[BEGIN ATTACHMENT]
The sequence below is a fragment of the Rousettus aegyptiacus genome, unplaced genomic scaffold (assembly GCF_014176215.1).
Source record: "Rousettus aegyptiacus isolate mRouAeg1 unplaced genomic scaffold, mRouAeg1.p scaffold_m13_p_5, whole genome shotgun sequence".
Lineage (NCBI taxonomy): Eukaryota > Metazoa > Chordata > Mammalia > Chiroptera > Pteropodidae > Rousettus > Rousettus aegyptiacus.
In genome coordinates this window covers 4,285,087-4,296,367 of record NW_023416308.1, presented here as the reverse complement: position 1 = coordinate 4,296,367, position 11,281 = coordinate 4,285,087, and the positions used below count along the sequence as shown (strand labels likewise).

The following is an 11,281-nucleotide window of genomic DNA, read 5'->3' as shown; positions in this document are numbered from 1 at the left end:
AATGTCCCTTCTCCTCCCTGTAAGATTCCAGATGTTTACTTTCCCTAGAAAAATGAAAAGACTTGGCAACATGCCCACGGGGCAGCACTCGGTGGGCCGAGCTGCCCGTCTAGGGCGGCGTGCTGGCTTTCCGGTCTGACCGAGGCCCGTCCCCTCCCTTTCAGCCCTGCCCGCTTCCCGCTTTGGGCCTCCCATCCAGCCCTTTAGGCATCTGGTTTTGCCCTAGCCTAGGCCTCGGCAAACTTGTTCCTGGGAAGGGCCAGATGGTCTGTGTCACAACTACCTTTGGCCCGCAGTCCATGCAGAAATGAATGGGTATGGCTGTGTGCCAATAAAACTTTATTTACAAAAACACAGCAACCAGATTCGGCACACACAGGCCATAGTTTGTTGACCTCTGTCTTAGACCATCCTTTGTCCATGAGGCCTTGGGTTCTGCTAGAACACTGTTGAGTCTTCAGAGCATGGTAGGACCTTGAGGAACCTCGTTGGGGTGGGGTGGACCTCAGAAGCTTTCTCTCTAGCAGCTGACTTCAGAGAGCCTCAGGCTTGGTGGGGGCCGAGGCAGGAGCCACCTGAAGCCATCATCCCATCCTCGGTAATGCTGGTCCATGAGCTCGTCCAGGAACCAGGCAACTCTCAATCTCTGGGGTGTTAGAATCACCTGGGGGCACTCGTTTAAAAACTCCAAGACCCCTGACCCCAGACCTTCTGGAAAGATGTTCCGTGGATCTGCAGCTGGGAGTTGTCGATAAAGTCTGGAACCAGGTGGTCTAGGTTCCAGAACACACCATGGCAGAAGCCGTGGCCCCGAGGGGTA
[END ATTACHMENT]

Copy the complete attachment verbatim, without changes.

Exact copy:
The sequence below is a fragment of the Rousettus aegyptiacus genome, unplaced genomic scaffold (assembly GCF_014176215.1).
Source record: "Rousettus aegyptiacus isolate mRouAeg1 unplaced genomic scaffold, mRouAeg1.p scaffold_m13_p_5, whole genome shotgun sequence".
Lineage (NCBI taxonomy): Eukaryota > Metazoa > Chordata > Mammalia > Chiroptera > Pteropodidae > Rousettus > Rousettus aegyptiacus.
In genome coordinates this window covers 4,285,087-4,296,367 of record NW_023416308.1, presented here as the reverse complement: position 1 = coordinate 4,296,367, position 11,281 = coordinate 4,285,087, and the positions used below count along the sequence as shown (strand labels likewise).

The following is an 11,281-nucleotide window of genomic DNA, read 5'->3' as shown; positions in this document are numbered from 1 at the left end:
AATGTCCCTTCTCCTCCCTGTAAGATTCCAGATGTTTACTTTCCCTAGAAAAATGAAAAGACTTGGCAACATGCCCACGGGGCAGCACTCGGTGGGCCGAGCTGCCCGTCTAGGGCGGCGTGCTGGCTTTCCGGTCTGACCGAGGCCCGTCCCCTCCCTTTCAGCCCTGCCCGCTTCCCGCTTTGGGCCTCCCATCCAGCCCTTTAGGCATCTGGTTTTGCCCTAGCCTAGGCCTCGGCAAACTTGTTCCTGGGAAGGGCCAGATGGTCTGTGTCACAACTACCTTTGGCCCGCAGTCCATGCAGAAATGAATGGGTATGGCTGTGTGCCAATAAAACTTTATTTACAAAAACACAGCAACCAGATTCGGCACACACAGGCCATAGTTTGTTGACCTCTGTCTTAGACCATCCTTTGTCCATGAGGCCTTGGGTTCTGCTAGAACACTGTTGAGTCTTCAGAGCATGGTAGGACCTTGAGGAACCTCGTTGGGGTGGGGTGGACCTCAGAAGCTTTCTCTCTAGCAGCTGACTTCAGAGAGCCTCAGGCTTGGTGGGGGCCGAGGCAGGAGCCACCTGAAGCCATCATCCCATCCTCGGTAATGCTGGTCCATGAGCTCGTCCAGGAACCAGGCAACTCTCAATCTCTGGGGTGTTAGAATCACCTGGGGGCACTCGTTTAAAAACTCCAAGACCCCTGACCCCAGACCTTCTGGAAAGATGTTCCGTGGATCTGCAGCTGGGAGTTGTCGATAAAGTCTGGAACCAGGTGGTCTAGGTTCCAGAACACACCATGGCAGAAGCCGTGGCCCCGAGGGGTA